[PAST EVENT] Nancy Phaup - Dissertation Defense - Anthropology

February 20, 2015
10am - 11:45am
Washington Hall, Room 101
241 Jamestown Rd
Williamsburg, VA 23185Map this location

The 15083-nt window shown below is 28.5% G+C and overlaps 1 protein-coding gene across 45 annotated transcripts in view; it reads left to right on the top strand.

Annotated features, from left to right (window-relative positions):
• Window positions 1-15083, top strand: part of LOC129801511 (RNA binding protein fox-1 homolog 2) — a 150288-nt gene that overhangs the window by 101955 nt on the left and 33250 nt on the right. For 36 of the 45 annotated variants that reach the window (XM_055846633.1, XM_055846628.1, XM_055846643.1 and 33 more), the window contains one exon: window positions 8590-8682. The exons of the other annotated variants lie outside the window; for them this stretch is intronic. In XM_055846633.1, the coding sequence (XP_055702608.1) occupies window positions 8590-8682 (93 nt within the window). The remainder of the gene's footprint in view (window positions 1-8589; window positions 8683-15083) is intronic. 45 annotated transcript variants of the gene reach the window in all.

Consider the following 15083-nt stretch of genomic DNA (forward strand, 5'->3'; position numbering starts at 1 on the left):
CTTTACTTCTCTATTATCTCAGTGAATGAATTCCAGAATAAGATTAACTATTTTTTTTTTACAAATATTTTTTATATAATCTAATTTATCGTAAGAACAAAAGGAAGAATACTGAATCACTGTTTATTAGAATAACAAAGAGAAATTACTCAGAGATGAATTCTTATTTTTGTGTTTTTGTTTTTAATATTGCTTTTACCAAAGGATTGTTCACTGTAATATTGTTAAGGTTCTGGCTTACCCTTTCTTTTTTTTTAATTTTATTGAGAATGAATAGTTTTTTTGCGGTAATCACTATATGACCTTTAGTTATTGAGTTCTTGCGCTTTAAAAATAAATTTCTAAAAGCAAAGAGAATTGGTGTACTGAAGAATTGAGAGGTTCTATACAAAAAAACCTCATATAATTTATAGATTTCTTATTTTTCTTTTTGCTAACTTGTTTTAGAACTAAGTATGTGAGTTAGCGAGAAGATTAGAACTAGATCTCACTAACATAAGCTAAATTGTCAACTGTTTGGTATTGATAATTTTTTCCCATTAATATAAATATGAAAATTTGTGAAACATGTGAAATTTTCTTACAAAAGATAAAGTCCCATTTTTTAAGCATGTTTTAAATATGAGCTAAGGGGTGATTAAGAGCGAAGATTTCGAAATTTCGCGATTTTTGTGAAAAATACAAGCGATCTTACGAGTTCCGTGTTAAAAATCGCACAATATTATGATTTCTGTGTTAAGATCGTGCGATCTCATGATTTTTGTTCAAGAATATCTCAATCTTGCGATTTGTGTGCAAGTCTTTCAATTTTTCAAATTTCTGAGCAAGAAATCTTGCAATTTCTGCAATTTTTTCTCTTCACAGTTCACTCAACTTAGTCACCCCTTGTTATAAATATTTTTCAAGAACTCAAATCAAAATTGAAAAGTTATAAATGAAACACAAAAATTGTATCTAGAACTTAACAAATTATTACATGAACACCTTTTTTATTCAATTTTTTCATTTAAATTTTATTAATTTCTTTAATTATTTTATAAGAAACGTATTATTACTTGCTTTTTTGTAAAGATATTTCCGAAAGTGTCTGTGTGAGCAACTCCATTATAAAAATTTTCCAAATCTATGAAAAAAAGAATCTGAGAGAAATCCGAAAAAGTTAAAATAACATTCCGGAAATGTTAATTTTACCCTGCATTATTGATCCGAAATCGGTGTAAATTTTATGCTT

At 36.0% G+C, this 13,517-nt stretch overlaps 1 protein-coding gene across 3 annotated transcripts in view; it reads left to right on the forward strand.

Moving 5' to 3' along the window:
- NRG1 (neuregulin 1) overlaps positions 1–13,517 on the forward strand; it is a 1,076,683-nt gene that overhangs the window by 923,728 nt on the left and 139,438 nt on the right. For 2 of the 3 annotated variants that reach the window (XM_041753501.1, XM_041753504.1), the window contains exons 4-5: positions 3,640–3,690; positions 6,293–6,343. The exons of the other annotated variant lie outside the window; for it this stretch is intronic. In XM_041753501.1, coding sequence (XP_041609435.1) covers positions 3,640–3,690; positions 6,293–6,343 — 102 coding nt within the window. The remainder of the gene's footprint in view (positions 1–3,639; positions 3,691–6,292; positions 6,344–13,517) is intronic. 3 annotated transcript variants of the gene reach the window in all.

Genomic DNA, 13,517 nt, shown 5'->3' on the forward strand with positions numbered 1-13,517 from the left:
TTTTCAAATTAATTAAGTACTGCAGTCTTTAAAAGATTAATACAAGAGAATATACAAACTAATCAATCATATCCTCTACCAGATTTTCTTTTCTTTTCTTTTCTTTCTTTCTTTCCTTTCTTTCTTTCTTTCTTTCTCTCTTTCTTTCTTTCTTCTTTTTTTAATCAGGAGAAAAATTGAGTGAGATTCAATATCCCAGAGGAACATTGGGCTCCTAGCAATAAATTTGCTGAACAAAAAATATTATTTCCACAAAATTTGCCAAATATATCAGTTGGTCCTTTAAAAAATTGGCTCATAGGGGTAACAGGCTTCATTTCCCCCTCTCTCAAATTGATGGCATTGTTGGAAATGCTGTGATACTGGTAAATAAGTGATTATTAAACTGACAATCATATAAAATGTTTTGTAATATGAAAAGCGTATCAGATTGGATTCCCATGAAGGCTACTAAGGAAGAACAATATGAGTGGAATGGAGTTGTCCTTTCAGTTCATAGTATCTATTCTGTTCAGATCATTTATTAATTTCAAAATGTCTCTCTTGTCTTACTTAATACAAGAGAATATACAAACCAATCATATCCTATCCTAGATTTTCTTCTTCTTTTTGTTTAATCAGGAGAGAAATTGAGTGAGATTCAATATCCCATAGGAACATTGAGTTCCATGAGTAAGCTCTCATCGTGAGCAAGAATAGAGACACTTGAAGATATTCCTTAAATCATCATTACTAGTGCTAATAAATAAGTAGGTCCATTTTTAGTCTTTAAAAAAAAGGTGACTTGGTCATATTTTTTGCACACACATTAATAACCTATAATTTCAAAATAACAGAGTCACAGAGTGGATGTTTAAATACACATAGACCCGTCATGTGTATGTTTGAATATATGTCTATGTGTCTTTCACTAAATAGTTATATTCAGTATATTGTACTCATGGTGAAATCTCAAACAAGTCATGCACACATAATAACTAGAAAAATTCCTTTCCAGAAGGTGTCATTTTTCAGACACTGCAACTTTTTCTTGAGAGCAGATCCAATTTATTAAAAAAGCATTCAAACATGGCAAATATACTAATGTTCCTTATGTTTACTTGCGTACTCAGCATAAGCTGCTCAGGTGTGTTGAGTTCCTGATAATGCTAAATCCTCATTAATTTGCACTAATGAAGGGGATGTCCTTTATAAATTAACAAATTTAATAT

This research examines strategies that allow scholars to better understand the lives and experiences of Anglo and African American children. Children have long been an inconsistent voice in the archaeological record. First, I show how research by scholars in the field of childhood studies offers a theoretical framework for this study which emphasizes that childhood varies culturally, over time, by gender and numerous other factors. I explore the nature of childhood at the James River plantation known as Flowerdew Hundred using analysis of architectural features and archaeological discoveries, as well as published and unpublished primary and secondary sources. Next, I present an analysis of The Diary of R. B. Willcox of Flowerdew Hundred 1890-1893. I trace the daily activities of four Willcox boys at the end of the 19th century, eliciting behaviors typical for male children and expectations of childhood during this period. After this contextual analysis of childhood within a later 19th century rural setting, I explore the experiences of childhood as they relate to household succession and landscape change. Following Groover (2004), I ague that the lives of children vary according to changes enacted over the 19th century to settlement patterns, dwellings, and house-lots by four separate Willcox households. In sum, I show that a focus on childhood adds an important dimension to understanding of the archaeological record.